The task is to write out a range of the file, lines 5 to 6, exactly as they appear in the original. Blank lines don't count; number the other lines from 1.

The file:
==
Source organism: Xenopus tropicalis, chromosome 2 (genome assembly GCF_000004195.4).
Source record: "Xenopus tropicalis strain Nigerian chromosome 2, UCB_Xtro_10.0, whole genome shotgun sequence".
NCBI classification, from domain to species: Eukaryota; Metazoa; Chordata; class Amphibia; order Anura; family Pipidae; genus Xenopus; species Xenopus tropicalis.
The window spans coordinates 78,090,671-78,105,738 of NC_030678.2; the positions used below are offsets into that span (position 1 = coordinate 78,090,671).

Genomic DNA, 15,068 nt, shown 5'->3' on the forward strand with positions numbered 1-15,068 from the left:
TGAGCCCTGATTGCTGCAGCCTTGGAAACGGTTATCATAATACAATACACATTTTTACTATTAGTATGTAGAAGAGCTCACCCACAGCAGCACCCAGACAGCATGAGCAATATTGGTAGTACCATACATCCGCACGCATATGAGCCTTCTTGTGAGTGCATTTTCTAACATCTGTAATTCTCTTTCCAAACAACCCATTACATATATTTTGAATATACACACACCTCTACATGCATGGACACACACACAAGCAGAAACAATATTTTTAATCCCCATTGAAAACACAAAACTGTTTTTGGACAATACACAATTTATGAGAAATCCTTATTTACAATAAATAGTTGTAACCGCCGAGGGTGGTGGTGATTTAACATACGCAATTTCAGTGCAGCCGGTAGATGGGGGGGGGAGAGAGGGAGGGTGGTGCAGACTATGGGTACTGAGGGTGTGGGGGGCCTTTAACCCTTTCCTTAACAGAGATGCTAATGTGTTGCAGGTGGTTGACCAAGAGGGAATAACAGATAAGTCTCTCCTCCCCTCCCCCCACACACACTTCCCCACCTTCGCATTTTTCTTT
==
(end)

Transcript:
Genomic DNA, 15,068 nt, shown 5'->3' on the forward strand with positions numbered 1-15,068 from the left:
TGAGCCCTGATTGCTGCAGCCTTGGAAACGGTTATCATAATACAATACACATTTTTACTATTAGTATGTAGAAGAGCTCACCCACAGCAGCACCCAGACAGCATGAGCAATATTGGTAGTACCATACATCCGCACGCATATGAGCCTTCTTGTGAGTGCATTTTCTAACATCTGTAATTCTCTTTCCAAACAACCCATTACATATATTTTGAATATACACACACCTCTACATGCATGGACACACACACAAGCAGAAACAATATTTTTAATCCCCATTGAAAACACAAAACTGTTTTTGGACAATACACAATTTATGAGAAATCCTTATTTACAATAAATAGTTGTAACCGCCGAGGGTGGTGGTGATTTAACATACGCAATTTCAGTGCAGCCGGTAGATGGGGGGGGGAGAGAGGGAGGGTGGTGCAGACTATGGGTACTGAGGGTGTGGGGGGCCTTTAACCCTTTCCTTAACAGAGATGCTAATGTGTTGCAGGTGGTTGACCAAGAGGGAATAACAGATAAGTCTCTCCTCCCCTCCCCCCACACACACTTCCCCACCTTCGCATTTTTCTTT